Evaluating service quality in the South African public road transportation industry : a case study of Johannesburg.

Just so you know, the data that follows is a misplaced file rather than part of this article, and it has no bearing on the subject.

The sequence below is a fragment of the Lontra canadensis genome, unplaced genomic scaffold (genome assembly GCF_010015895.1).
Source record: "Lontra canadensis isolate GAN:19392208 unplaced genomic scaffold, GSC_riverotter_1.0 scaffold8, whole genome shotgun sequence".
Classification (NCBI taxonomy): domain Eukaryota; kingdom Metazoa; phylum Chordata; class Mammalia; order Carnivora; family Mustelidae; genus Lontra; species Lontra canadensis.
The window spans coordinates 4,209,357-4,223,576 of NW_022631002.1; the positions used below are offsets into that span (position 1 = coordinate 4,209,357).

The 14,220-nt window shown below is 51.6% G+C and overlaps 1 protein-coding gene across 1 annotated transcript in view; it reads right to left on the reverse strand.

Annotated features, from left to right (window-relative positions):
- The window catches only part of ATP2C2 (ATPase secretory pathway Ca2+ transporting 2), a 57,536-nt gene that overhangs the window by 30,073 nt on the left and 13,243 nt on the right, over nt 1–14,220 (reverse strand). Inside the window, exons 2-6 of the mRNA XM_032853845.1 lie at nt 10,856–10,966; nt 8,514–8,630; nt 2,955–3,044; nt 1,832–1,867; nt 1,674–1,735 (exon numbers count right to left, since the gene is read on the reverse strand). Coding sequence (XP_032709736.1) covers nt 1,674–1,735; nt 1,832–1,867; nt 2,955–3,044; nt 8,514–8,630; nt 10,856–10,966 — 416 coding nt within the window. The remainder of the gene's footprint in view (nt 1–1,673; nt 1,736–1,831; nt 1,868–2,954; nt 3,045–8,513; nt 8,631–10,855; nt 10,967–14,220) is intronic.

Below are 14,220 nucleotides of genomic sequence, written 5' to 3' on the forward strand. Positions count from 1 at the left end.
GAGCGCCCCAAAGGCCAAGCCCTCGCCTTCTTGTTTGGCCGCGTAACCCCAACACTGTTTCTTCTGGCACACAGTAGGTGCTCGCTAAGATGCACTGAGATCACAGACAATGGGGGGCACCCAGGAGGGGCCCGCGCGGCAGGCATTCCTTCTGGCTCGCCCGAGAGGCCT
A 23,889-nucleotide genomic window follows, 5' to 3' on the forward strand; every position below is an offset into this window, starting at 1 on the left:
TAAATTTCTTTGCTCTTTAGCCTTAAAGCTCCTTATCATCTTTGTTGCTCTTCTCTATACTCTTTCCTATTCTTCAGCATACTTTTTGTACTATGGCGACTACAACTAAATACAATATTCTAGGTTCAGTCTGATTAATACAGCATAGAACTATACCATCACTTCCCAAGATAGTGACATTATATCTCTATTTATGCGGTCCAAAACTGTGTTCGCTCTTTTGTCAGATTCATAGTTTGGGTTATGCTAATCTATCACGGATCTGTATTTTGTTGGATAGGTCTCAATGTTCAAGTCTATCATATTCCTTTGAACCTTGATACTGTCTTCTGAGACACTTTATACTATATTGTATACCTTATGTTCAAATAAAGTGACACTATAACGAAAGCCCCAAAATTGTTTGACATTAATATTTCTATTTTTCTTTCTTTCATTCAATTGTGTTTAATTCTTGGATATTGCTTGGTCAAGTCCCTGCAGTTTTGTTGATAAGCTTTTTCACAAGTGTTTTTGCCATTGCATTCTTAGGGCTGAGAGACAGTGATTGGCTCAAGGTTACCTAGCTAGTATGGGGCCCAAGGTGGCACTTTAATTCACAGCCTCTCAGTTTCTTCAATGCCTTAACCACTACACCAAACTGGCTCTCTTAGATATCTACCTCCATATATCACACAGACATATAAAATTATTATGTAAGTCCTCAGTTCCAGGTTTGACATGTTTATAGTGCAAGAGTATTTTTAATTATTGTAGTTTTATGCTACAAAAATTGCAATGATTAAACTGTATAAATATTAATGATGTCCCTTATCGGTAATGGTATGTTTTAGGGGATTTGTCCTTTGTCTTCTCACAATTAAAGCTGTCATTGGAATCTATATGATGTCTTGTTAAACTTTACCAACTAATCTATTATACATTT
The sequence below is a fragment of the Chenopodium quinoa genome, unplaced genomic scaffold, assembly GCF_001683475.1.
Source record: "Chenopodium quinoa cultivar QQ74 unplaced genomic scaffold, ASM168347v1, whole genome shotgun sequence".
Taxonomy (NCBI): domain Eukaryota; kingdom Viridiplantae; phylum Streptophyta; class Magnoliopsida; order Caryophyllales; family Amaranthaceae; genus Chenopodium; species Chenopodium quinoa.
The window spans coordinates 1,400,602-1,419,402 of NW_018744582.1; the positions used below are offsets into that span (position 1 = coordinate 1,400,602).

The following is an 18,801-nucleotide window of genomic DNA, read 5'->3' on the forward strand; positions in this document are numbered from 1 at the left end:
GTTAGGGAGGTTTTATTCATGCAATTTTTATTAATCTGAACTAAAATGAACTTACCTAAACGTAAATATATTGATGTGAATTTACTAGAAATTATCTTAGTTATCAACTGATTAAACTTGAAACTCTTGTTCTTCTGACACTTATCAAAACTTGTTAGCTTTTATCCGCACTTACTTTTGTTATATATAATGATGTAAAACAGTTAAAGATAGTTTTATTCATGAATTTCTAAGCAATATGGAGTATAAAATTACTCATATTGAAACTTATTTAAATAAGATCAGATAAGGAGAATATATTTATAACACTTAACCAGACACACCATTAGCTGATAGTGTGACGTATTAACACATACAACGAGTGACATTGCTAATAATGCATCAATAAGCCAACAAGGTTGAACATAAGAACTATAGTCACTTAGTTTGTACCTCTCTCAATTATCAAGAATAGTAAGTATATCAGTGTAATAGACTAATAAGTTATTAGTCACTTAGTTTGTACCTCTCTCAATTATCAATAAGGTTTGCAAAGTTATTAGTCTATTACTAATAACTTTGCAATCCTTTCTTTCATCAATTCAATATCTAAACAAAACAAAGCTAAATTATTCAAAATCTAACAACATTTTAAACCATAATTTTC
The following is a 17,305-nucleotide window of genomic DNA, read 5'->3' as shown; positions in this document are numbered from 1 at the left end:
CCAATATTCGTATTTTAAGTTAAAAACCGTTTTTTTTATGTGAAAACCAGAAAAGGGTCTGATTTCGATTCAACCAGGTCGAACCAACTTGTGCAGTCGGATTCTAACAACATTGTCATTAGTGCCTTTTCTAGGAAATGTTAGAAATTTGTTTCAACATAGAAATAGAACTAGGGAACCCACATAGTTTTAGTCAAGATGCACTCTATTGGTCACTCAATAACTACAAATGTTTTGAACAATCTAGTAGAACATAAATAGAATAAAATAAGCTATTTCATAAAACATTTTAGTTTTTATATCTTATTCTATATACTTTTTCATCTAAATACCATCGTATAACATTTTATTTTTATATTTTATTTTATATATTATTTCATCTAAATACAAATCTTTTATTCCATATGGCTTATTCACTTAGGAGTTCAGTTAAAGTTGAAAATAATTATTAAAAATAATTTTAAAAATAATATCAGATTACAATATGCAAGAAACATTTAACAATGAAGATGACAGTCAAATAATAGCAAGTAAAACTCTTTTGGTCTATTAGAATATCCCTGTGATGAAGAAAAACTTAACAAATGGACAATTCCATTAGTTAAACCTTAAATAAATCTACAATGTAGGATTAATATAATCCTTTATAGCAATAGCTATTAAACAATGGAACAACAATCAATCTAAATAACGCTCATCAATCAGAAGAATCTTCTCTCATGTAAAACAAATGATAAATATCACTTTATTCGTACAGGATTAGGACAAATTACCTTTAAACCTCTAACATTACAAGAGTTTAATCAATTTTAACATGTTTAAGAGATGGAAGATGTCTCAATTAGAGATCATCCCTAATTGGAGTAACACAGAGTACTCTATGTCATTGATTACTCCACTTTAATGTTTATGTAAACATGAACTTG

The study of public road transport in Johannesburg is important because public transport provides the benefits of personal mobility and access to economic prosperity to a large number of people who rely, and are, dependent on public transport for their mobility needs. However, for decades, the public transport in South Africa has been characterized by many economic and social problems that can no longer be overlooked; exacerbated by the poor quality of service and the lack of modal integration. These problems require sustainable long term solutions, and if left unattended, could seriously impact a range of communities in the city. This study is of particular importance as it is envisaged that it will contribute towards improving the quality of public road transport service in Johannesburg, thus attracting new users and retain existing ones. The aim of the study was to evaluate passengers’ perceptions of the quality of service offered by the bus and minibus taxi industries utilising reliability, extent of service, comfort, safety, and affordability as important service quality dimensions. A sample of 902 respondents participated in the study. The respondents were drawn predominantly from Johannesburg because the study focus was on the Johannesburg Public Road Transportation System. The survey was administered personally by the researcher to individual passengers, intercepted at bus and minibus-taxi terminals in Johannesburg. As a result of the complexities involved in the process of sampling in the public transport context, an area sampling technique was used to select terminals, thereby automatically selecting the passengers to be included in the study. Various statistical tools were used for data analysis. The data was analysed utilising Statistical Package for the Social Sciences (SPSS) and Statistical Analysis System (SAS). The study findings showed that the perceived quality of bus transport service exceeded that of minibus taxis by a significant margin. Those who used buses more often tended to have a higher opinion of the quality of bus transport. Those who used minibus taxis as their primary mode of transport did not do so because they had a high opinion of the quality of the minibus taxi experience. The service quality dimensions of reliability, extent of service, comfort, safety, and affordability, were perceived as being positively correlated and important to passengers’ perceptions of service; thus increasing future utilization of the service. Gender and occupation were not significant in influencing the overall service quality provided by the bus. Gender and income were not significant in influencing the overall service quality provided by the minibus taxis. The study findings met the objectives of the study. Consequently, professionals and academics stand to benefit from the study findings. The focus should be on the aforementioned service quality dimensions in order to improve passengers’ perceptions of public road transport service, and thus, address the public transport conundrum.